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Endosc Surg Allied Technol. 1995 Aug;3(4):183-6.

Helium insufflation in laparoscopic surgery.

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Harbor UCLA Medical Center, Torrance, USA.


Carbon dioxide is the most commonly used gas for abdominal insufflation in laparoscopy today. Due to the solubility of carbon dioxide large volumes are absorbed into the circulation causing a high PCO2 and a low pH (respiratory acidosis). Carbon dioxide is also stored in several sites in the body and is released at the conclusion of the procedure prolonging the respiratory acidosis when the patient is least able to cope with this additional burden. Cardiac effects of CO2 consist of a lowering of the arrhythmia threshold, increased blood pressure, pulse and cardiac output. At a sustained high level this can lead to cardiac depression and death. These effects are particularly prone to occur in cardiac and respiratory cripples. Other gases that have been used include air, oxygen, nitrous oxide and nitrogen. Their use has been discontinued because of the danger of embolism. Air, oxygen and nitrous oxide are also not safe to use in the presence of electrosurgical instruments thereby limiting their usefulness even further. Helium has been proposed as a very promising alternative to CO2. In the laboratory and in a clinical trial, helium has not produced the respiratory acidosis associated with CO2 insufflation. This is further evidence that the acidosis is not primarily due to elevation of the diaphragm and consequent increased dead space, but to the large amount of CO2 that is absorbed directly from the peritoneal cavity. Helium would seem to be the gas of choice at this time as it comes close to fitting the criteria for an ideal insufflating gas. Helium is clear and colorless, allowing unimpeded vision to the operator. It is non toxic, not flammable or explosive and can be safely used with electrocautery and laser. Helium is easy to handle and not very soluble which decreases the amount absorbed from the peritoneal cavity and consequently the amount used. That which is absorbed is quickly cleared by the lungs. Helium is metabolically inactive (in contrast to CO2) and does not interfere with normal metabolic processes. In view of this promising initial work, further studies are indicated.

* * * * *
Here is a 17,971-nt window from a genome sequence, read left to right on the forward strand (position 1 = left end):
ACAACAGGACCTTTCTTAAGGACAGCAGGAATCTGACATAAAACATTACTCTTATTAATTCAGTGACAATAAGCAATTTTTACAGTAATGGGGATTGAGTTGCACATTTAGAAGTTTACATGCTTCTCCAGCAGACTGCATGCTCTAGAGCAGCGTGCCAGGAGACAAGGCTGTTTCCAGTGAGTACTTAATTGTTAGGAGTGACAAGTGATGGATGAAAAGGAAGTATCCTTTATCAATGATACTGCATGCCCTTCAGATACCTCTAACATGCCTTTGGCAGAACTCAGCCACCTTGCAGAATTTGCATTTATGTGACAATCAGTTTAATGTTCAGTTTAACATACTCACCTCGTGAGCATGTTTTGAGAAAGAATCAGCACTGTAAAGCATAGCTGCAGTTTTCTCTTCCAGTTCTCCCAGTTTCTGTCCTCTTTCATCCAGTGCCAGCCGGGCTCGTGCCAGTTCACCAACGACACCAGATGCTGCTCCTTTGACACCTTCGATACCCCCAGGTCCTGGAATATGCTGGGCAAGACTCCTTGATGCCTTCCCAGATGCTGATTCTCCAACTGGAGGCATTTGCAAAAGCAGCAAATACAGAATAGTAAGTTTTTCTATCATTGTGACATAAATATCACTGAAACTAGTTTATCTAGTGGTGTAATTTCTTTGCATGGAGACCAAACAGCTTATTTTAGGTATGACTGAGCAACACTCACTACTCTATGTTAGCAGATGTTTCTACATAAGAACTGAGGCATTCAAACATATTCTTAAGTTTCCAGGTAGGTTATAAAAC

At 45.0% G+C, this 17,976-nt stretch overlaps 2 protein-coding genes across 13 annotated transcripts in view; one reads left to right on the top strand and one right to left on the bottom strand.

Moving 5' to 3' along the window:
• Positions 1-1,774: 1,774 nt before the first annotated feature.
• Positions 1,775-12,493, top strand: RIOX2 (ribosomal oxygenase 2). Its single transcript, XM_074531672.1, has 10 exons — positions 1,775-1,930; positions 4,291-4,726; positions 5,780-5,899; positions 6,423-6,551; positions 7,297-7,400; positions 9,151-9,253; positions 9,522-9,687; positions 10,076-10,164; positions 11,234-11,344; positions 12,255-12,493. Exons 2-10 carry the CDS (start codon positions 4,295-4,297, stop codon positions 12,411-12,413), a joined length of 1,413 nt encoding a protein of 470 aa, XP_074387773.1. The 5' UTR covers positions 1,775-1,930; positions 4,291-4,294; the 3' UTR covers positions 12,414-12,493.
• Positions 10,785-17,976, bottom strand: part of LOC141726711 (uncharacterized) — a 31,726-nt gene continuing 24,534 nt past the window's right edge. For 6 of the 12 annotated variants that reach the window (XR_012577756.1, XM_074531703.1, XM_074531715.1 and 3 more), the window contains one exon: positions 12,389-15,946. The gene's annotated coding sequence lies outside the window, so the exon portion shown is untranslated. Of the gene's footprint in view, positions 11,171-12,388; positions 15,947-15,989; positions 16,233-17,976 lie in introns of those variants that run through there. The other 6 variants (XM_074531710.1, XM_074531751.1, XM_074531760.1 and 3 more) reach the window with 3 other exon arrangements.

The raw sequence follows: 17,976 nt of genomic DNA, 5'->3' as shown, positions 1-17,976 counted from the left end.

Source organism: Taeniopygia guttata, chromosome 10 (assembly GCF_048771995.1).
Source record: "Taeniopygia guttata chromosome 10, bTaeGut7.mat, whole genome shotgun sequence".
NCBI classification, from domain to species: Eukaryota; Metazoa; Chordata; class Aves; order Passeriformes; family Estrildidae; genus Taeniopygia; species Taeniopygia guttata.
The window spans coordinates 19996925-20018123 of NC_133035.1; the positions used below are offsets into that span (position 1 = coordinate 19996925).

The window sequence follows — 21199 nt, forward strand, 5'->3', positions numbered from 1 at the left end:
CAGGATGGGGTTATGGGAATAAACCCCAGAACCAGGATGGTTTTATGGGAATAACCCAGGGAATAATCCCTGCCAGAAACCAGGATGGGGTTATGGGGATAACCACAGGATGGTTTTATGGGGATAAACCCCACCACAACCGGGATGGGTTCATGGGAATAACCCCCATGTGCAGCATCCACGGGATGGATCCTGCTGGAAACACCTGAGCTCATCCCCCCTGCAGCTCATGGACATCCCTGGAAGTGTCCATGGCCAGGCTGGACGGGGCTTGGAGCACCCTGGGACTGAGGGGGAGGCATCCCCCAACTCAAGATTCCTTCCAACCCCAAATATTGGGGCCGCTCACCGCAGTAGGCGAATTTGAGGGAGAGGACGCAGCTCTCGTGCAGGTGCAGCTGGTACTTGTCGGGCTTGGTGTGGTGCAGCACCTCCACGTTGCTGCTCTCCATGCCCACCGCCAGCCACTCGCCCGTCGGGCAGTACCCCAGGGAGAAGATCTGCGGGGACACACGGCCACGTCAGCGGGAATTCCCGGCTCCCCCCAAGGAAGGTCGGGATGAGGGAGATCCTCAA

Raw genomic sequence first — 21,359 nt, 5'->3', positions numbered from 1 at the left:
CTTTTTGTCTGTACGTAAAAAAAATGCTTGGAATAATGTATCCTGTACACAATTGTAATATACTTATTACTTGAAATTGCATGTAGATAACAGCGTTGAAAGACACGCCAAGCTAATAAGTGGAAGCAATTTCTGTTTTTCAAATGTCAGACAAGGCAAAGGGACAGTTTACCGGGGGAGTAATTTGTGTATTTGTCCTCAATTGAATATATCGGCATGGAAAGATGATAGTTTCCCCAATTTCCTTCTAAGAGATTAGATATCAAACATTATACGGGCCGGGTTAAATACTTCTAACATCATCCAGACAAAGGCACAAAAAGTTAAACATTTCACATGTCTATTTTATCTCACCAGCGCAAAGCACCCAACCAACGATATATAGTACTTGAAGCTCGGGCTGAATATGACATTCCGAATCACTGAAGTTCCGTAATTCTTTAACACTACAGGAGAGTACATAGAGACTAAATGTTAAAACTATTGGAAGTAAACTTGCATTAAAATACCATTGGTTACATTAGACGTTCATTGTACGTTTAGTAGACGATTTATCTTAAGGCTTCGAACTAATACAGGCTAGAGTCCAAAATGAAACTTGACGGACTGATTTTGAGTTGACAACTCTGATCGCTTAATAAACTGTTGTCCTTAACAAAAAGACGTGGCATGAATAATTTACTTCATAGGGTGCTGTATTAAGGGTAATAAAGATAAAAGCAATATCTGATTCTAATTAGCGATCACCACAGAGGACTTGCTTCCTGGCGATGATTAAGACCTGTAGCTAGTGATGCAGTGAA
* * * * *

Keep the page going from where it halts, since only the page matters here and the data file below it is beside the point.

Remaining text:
[Indexed for MEDLINE]

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